Animals - Octopus
Scientific Name: Octopus Vulgaris
Size: 0.3-4m (1-13ft)
Weight: 5-75kg (11-165lbs)
Top Speed: 43km/h (27mph)
Life Span: 2-15 years
Conservation Status: Least Concern
Colour: Tan, Brown, Red, Orange, Blue, Purple
Skin Type: Smooth
Favourite Food: Crabs
Habitat: Tropical and temperate waters worldwide
Average Litter Size: 80
Main Prey: Crabs, Fish, Scallops
Predators: Eels, Sharks, Dolphins
Special Features: Eight tentacles with suckers and ink sack
The octopus group makes up around a third of the worlds cephalopod population, with around 300 species found in waters around the world. The octopus can be found in the all the worlds oceans, with the octopus ranging in size from a just few centimeters to number of feet depending on the species of octopus!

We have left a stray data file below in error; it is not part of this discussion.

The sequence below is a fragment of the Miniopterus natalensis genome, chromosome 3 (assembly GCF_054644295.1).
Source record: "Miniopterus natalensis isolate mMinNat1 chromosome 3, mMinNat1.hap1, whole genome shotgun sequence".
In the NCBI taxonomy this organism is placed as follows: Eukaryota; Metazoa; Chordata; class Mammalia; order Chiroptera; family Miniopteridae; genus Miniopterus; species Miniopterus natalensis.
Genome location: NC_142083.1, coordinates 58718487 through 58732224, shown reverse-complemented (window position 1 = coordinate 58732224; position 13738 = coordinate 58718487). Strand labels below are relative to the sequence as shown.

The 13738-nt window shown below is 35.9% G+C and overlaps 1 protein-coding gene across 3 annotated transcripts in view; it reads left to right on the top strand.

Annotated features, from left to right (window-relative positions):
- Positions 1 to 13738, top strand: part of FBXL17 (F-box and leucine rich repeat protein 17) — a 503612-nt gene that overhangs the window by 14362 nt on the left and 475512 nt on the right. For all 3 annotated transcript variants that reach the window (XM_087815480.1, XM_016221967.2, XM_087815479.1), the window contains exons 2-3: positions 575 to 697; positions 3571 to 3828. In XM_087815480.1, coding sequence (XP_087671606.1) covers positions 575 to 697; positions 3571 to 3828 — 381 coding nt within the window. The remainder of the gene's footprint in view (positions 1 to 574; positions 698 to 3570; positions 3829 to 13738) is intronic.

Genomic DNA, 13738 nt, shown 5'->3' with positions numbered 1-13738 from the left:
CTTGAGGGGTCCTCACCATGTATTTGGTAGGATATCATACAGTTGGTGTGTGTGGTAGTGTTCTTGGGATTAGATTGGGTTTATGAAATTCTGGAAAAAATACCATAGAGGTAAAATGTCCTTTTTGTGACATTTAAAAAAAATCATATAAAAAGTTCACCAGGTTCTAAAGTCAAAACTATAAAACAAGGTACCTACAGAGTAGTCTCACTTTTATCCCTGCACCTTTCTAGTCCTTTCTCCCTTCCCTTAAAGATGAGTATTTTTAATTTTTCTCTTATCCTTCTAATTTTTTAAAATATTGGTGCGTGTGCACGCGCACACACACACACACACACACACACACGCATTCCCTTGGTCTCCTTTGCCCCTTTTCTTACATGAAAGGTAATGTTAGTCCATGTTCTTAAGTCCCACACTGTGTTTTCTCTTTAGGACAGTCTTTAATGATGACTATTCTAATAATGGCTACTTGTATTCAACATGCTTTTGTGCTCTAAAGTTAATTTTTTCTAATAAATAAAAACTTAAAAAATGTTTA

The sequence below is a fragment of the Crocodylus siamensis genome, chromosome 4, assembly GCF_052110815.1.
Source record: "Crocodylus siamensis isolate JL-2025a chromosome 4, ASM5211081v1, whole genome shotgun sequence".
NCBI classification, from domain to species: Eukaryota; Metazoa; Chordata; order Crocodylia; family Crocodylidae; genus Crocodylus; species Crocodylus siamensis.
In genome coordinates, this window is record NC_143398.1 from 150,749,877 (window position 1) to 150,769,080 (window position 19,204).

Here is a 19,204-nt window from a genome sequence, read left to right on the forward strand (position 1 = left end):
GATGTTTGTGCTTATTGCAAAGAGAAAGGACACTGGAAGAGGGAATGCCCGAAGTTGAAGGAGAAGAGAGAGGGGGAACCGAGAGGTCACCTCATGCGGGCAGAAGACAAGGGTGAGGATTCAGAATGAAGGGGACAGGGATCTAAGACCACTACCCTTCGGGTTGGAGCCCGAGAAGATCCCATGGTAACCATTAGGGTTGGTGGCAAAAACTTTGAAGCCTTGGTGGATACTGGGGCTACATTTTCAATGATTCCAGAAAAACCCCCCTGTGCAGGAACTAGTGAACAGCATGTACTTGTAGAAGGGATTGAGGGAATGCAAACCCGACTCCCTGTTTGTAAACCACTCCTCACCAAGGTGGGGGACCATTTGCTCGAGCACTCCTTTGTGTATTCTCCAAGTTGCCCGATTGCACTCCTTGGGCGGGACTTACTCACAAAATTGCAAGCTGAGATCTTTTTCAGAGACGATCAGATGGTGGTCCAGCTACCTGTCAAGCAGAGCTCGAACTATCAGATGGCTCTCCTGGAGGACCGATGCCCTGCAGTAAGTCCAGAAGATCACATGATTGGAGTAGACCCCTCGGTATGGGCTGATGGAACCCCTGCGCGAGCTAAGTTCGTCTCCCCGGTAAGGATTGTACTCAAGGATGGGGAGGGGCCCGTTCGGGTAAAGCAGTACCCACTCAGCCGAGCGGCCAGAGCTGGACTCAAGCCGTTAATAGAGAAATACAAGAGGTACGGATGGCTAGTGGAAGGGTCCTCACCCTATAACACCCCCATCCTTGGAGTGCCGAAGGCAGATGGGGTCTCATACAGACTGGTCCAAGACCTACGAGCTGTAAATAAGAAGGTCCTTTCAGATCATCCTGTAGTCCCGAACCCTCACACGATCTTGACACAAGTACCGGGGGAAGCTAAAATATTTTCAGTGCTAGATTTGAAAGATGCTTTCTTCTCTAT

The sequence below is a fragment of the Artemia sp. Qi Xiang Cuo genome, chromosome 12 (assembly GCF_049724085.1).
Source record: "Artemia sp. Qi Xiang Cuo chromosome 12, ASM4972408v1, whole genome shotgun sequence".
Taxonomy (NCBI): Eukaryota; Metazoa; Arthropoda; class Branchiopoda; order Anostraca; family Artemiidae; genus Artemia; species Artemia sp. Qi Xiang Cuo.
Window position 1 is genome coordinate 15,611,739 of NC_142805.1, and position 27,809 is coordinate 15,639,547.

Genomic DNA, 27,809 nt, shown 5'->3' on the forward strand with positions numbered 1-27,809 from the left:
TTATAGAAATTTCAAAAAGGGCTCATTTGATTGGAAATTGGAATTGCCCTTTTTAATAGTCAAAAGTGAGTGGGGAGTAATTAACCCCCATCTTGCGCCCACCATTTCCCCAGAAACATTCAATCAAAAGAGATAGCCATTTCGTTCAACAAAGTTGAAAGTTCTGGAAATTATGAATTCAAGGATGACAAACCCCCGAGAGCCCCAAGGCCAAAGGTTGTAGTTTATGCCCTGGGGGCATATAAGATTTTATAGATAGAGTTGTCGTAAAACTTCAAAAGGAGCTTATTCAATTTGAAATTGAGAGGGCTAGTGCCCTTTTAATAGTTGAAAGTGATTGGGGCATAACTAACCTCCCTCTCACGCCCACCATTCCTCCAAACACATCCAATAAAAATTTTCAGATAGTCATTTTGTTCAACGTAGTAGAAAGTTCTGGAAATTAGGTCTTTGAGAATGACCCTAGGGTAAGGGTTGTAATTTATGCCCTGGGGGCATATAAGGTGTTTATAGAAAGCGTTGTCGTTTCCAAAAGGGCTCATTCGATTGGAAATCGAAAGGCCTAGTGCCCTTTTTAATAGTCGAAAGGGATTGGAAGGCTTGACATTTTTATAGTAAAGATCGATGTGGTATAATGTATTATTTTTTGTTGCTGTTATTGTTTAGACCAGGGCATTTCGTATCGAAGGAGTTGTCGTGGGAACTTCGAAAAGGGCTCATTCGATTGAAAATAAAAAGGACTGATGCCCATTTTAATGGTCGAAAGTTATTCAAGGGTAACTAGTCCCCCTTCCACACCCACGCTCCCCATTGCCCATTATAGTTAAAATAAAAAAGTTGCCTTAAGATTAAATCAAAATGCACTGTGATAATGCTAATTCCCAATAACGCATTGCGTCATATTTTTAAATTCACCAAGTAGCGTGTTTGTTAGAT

The octopus often has a sharp beak, and an octopus will always have eight arms (unless any have been lost). Most species of octopus generally have arms with circular sucker pads on.
The lifespan of the octopus depends on the species of octopus, with many species of octopus averaging around 6 months old. Some species of octopus however, particularly the bigger octopus species, can live for a few years.
The octopus is well known for being a master of disguise and is able to blend into pretty much any background using its elaborate camouflage. The octopus not only uses this to its advantage for both hiding from potential prey and predators, but it is also thought to play a role in the male octopuses mating display, in order to attract a female octopus.
The octopus is also thought to have three hearts, two of which are used for pumping blood through the gills, and another for pumping the pale blue blood of the octopus through the rest of the body.
Generally, most species of octopus have no internal or external skeleton which means that the octopus is able to squeeze itself into tight places. The octopus is known to be one of the most intelligent of all the invertebrates and the octopus uses this to its advantage mainly using elaborate disguise.
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